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      3/8-16 grade 8 and you need to put pipe dope or sealer on the threads because they are in water jackets, drain the radiator before you remove the old ones.
      That's why I prefer studs if you can use them.
      And Greg, take care of that car, you know I want it.
       
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      • mopar 3 B

        mopar 3 B Well-Known Member

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        If you just got to have bolts. Header bolts or srainless steel.
        Even with headers use all the studs you can. They hold the gasket in place and help align the header.
         
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        • 5.7 hemi

          5.7 hemi FBBO Gold Member FBBO Gold Member

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          Use studs if ya got aluminum heads!
           
        • soundhd

          soundhd Well-Known Member

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          Thanks for all the replies and info. This is my first Mopar so still learning. Car was "sort of restored" about 13 years ago and I am finding out a lot of things were done incorrect and on the "cheap". This forum has been a life & time saver for me. Anyway I found and ordered a complete stud kit from Mancini Racing so going that route. Did not know there were the different sizes and types of nuts associated with the kit and also did not know the bolts went into the water jacket.....would of "'freaked out" if & when I pulled the first bolt off and had coolant running out......LOL

          Thanks again for all the info

          PS: 440+6 who are you? Send me a PM
           
        • Billccm

          Billccm FBBO Gold Member FBBO Gold Member

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          I've been watching this thread because I'm going to tackle the same job myself in December. Please update on your progress. Also can you post the link on which stud set you bought?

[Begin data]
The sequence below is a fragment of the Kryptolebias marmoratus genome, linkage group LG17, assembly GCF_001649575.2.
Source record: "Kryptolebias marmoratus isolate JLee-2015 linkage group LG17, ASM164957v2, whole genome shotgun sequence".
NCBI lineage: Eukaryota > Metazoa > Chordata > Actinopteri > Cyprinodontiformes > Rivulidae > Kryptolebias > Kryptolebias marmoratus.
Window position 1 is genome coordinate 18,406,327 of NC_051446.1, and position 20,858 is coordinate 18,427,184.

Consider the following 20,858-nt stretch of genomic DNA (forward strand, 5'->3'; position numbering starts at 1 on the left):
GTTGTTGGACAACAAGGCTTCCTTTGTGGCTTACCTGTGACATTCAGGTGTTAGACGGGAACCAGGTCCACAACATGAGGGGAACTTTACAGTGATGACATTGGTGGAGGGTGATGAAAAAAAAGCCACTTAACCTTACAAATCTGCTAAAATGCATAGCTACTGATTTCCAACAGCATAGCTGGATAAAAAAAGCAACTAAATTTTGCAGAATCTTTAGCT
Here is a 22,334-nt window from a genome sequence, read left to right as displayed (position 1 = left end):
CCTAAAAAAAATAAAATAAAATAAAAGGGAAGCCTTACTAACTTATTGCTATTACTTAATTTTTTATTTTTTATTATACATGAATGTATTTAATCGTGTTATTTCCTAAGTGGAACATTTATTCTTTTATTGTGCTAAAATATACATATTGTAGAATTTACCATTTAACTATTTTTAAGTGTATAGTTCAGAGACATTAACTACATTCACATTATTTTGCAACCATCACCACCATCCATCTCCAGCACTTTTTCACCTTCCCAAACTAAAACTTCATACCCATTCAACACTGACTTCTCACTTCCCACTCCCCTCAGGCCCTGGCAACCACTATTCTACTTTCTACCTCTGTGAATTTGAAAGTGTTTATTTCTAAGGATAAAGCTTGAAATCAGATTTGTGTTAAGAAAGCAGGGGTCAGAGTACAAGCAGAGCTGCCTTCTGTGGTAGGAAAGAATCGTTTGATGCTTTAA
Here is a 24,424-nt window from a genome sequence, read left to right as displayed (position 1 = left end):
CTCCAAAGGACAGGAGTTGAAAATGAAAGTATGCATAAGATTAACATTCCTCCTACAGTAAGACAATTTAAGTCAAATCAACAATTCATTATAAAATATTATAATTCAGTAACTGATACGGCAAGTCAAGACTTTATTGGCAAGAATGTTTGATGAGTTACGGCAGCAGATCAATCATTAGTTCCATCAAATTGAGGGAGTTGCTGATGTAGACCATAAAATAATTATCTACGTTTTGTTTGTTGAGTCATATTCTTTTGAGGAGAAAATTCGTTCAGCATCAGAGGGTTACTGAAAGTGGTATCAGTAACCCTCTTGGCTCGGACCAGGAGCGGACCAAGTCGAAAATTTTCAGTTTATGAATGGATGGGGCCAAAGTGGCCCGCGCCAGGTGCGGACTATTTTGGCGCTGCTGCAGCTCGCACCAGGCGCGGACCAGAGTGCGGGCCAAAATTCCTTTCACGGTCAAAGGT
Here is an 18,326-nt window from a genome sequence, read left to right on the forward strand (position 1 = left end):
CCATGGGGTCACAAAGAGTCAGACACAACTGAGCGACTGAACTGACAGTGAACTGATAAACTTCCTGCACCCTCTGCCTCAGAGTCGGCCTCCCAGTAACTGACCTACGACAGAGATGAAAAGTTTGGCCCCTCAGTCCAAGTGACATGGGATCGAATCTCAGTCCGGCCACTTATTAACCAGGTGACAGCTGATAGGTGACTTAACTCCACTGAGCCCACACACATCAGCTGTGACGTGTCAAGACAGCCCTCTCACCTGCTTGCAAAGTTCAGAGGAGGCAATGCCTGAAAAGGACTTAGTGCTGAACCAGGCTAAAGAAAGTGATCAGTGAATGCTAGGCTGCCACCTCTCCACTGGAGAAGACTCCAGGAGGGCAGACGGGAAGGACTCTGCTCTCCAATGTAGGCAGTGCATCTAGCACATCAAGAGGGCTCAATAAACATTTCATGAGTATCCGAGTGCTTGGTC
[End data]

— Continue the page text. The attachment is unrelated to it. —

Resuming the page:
I'm going with remflex gaskets. Many of my mopar friends have had good results with remflex.

          Thank you for any advice from your job here.
           
        • soundhd

          soundhd Well-Known Member

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          I ordered an exhaust manifold stud kit from the Mancini Racing web site. They have all the different stud kits for the different size Mopar engines. I also bought a Mr. Gasket copper gasket set #7167 from a local auto parts store. Will update how this all goes. A couple Mopar buddies have used those and so far have worked great. The only thing I found with the gasket kit on-line instructions are the torque settings are different then the shop manual and what type of lube (Oil or Moly) used also have different torque settings. Still have to figure the Oil vs Moly thing out. First time I have seen that. Big learning curve for me.
           
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          • miller

            miller FBBO Gold Member FBBO Gold Member

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            That has to be for the nuts, onto the studs. Yes, torque used, on any 'wet' threads will be different.
            I'll toss this in...studs into heads, I've always used Indianhead shellac sealer there.